• Longest NHL careers: Larry Robinson (1384), Don Lever (1020), Phil Russell (1016), Steve Shutt (930), Bill Barber (903)
  • Most Seasons of High Quality: Larry Robinson was a freak, but Steve Shutt, Billy Barber, Daniel Bouchard and Billy Smith should also be included in this category.
  • Most Seasons of Above Average Play: Don Lever, Phil Russell, Billy Harris, Terry O’Reilly
  • Peak Value: Larry Robinson is an inner circle HOFer. Two Norris trophies in an era where giants played defense, 1 Smythe trophy and six end of season all-star appearances (3 first all-star honors). Durable, across the board talent and was lethal despite never taking close to 100 PIMs in a single season. Steve Shutt made 3 all-star teams (season ending variety) and once set a record for goals by a LW the same season he led the league in that category (60). Shutt was also a solid 2-way player and his 424 goals in 930 games is an impressive total, owing mostly to a tremendous shot. Bill Barber was also an impressive LW whose career ran alongside Shutt. He was perhaps less famous than Shutt as a 2-way player but can boast amazing consistency from the beginning to end of his career. Barber did great work shorthanded and he also manned the point very well on the PP. Billy Smith had a decade long run where he posted outstanding numbers for a great team and Daniel Bouchard matched him save for the fact his team was less impressive.

 

WHO BUILT AT LEAST A PORTION OF A HOF CAREER WHILE FALLING SHORT?
  • DON LEVER: First Canuck we’ll talk about in these terms, Lever gets a mention based on longevity and a nice range of skills. I don’t think  he was ever considered a strong contender for a major award and his career best in goals was 38, but he played well for a long time.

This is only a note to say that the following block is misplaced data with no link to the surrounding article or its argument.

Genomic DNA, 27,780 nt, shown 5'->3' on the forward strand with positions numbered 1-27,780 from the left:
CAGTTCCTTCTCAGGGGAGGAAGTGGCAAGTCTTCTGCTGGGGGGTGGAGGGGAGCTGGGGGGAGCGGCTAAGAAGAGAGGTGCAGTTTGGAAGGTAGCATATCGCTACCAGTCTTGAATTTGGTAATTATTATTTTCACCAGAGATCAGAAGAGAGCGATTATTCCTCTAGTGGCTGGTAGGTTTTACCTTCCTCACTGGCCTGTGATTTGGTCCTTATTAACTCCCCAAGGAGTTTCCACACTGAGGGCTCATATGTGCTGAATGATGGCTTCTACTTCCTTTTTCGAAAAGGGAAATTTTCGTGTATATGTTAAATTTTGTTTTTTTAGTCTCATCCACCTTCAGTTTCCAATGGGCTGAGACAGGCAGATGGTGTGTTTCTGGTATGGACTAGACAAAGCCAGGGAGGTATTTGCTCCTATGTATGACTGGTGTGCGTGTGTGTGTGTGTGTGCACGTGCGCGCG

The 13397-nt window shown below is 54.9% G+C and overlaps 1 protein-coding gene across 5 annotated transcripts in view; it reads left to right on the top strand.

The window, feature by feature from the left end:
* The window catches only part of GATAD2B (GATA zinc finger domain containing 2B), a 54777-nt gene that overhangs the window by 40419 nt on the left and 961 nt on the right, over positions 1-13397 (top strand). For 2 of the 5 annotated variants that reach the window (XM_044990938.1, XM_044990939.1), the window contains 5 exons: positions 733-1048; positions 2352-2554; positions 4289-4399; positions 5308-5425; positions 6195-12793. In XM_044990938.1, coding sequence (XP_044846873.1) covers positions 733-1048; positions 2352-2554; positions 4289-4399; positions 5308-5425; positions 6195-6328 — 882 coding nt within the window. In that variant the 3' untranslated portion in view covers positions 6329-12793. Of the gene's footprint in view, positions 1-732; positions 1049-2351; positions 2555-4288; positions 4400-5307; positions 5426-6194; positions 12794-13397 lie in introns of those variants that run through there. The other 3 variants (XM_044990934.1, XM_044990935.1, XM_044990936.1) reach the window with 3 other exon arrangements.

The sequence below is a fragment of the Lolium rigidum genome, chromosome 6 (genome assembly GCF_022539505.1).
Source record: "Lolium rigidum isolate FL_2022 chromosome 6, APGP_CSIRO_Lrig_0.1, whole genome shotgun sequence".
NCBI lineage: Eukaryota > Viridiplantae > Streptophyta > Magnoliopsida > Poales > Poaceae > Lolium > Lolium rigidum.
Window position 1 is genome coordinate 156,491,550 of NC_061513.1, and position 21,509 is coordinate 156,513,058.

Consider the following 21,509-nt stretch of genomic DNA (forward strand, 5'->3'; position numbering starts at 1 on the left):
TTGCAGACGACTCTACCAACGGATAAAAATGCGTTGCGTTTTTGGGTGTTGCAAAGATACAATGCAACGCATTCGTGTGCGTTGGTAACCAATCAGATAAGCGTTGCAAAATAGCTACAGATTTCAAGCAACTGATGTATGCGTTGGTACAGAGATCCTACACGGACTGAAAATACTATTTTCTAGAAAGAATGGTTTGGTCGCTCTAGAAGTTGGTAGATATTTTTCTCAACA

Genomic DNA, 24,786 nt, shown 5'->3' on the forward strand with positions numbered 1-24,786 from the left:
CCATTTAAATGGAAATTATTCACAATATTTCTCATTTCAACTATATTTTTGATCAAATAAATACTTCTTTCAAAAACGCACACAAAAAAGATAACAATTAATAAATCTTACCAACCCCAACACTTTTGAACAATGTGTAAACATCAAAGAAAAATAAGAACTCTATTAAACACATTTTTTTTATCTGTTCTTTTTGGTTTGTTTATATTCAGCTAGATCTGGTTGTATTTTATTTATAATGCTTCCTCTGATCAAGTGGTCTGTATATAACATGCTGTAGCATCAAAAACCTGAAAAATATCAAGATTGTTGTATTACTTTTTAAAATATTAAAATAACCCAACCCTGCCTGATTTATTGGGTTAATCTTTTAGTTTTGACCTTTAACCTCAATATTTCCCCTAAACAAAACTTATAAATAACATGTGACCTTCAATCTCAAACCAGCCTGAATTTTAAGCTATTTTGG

• BOB MACMILLAN: Won the Byng in 1979 and had one enormous season. Adding his NHL seasons to his brief WHA career I think we can cobble together enough evidence to mention him here.
  • PHIL RUSSELL: As with Lever, Russell gets a mention based on consistency over a long period, with special mention for his early Chicago career.
  • STEVE VICKERS: Won the Calder and followed through with some solid seasons but lacked the consistency of the HOF LWers of this era.
  • TERRY O’REILLY: I don’t think he’s well remembered now but O’Reilly was an excellent forward in a lot of areas. Had some impressive offensive seasons and could play a complete game.
  • GREGG SHEPPARD (in photo above facing off against Bobby Clarke): Had he been able to sustain the mid-70s level for a few more seasons I’d put him in without a throw. Sheppard was undersized but worked like a demon. Hell on the forecheck and PK, those first 6 seasons were outasite.

 

FROM THE 72-73 GROUP, WHO BELONGS IN THE HOF?

  • LARRY ROBINSON: Incredible player over a long period of time. Robinson enjoyed the luxury of coming up and playing for an outstanding team but he was contributing in short order and by the time he’d been in the league few seasons emerged as a leader. I think he’s an inner circle HOFer, the best defenseman in the group we’ve looked at 67-72.
  • BILLY SMITH: I can’t imagine keeping him out of the Hall. You could argue that he shared the starting job with Resch during the glory days and didn’t establish himself, but that’s denying the fact that in those years most teams shared the regular season duties. Billy Smith may have pissed off most NHL fans–he was well hated in Edmonton–but by save percentage, by wins, by GAA and anything you can name he makes the Hall easily.